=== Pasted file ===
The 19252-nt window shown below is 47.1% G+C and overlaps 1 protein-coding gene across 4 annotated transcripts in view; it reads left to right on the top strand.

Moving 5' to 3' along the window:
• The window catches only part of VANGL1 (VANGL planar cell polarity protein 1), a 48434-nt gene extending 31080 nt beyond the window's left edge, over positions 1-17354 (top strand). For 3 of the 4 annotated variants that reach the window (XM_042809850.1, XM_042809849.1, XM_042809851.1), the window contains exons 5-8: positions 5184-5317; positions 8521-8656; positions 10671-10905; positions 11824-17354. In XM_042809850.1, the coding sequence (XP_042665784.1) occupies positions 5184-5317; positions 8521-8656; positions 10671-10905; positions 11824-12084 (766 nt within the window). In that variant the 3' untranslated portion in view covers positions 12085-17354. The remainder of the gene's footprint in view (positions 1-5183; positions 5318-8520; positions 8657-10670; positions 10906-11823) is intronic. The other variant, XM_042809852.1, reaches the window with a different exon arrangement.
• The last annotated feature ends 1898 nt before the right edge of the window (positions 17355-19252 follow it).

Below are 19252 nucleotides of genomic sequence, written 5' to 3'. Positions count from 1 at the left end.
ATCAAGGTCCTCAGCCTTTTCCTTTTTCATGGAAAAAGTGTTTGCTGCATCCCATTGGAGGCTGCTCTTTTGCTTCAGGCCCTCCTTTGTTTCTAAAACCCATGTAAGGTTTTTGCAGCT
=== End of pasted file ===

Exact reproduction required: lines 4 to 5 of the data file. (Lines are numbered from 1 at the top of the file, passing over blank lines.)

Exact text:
• The last annotated feature ends 1898 nt before the right edge of the window (positions 17355-19252 follow it).

Below are 19252 nucleotides of genomic sequence, written 5' to 3'. Positions count from 1 at the left end.